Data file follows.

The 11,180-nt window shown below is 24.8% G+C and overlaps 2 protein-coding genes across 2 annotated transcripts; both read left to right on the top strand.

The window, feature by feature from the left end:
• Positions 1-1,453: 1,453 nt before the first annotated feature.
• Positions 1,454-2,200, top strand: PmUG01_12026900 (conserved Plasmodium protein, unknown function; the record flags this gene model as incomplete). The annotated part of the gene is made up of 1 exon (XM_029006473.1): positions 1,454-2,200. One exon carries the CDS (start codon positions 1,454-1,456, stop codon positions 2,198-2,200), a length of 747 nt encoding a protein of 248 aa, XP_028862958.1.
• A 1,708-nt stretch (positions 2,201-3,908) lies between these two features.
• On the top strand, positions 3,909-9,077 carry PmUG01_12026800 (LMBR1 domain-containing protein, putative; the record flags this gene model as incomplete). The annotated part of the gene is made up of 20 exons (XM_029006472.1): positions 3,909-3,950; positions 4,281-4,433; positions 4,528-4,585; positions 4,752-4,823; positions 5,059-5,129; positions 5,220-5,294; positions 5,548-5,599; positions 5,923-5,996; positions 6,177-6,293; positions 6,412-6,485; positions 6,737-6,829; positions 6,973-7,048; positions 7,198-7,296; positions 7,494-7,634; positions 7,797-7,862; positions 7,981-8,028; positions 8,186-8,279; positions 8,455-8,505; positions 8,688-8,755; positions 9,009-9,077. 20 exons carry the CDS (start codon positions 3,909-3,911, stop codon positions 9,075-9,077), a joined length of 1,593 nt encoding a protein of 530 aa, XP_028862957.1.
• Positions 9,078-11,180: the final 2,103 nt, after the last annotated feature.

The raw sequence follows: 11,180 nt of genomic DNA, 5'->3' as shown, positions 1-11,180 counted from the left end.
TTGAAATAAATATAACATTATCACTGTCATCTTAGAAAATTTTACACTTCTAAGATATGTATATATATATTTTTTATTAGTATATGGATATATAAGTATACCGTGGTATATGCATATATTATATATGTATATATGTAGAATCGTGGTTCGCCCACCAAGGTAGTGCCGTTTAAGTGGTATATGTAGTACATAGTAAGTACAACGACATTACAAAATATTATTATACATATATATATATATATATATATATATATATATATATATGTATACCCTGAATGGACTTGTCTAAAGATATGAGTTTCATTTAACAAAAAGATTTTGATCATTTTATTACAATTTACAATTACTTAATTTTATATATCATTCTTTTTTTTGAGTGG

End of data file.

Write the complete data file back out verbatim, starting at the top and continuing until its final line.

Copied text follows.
The 11,180-nt window shown below is 24.8% G+C and overlaps 2 protein-coding genes across 2 annotated transcripts; both read left to right on the top strand.

The window, feature by feature from the left end:
• Positions 1-1,453: 1,453 nt before the first annotated feature.
• Positions 1,454-2,200, top strand: PmUG01_12026900 (conserved Plasmodium protein, unknown function; the record flags this gene model as incomplete). The annotated part of the gene is made up of 1 exon (XM_029006473.1): positions 1,454-2,200. One exon carries the CDS (start codon positions 1,454-1,456, stop codon positions 2,198-2,200), a length of 747 nt encoding a protein of 248 aa, XP_028862958.1.
• A 1,708-nt stretch (positions 2,201-3,908) lies between these two features.
• On the top strand, positions 3,909-9,077 carry PmUG01_12026800 (LMBR1 domain-containing protein, putative; the record flags this gene model as incomplete). The annotated part of the gene is made up of 20 exons (XM_029006472.1): positions 3,909-3,950; positions 4,281-4,433; positions 4,528-4,585; positions 4,752-4,823; positions 5,059-5,129; positions 5,220-5,294; positions 5,548-5,599; positions 5,923-5,996; positions 6,177-6,293; positions 6,412-6,485; positions 6,737-6,829; positions 6,973-7,048; positions 7,198-7,296; positions 7,494-7,634; positions 7,797-7,862; positions 7,981-8,028; positions 8,186-8,279; positions 8,455-8,505; positions 8,688-8,755; positions 9,009-9,077. 20 exons carry the CDS (start codon positions 3,909-3,911, stop codon positions 9,075-9,077), a joined length of 1,593 nt encoding a protein of 530 aa, XP_028862957.1.
• Positions 9,078-11,180: the final 2,103 nt, after the last annotated feature.

The raw sequence follows: 11,180 nt of genomic DNA, 5'->3' as shown, positions 1-11,180 counted from the left end.
TTGAAATAAATATAACATTATCACTGTCATCTTAGAAAATTTTACACTTCTAAGATATGTATATATATATTTTTTATTAGTATATGGATATATAAGTATACCGTGGTATATGCATATATTATATATGTATATATGTAGAATCGTGGTTCGCCCACCAAGGTAGTGCCGTTTAAGTGGTATATGTAGTACATAGTAAGTACAACGACATTACAAAATATTATTATACATATATATATATATATATATATATATATATATATATATGTATACCCTGAATGGACTTGTCTAAAGATATGAGTTTCATTTAACAAAAAGATTTTGATCATTTTATTACAATTTACAATTACTTAATTTTATATATCATTCTTTTTTTTGAGTGG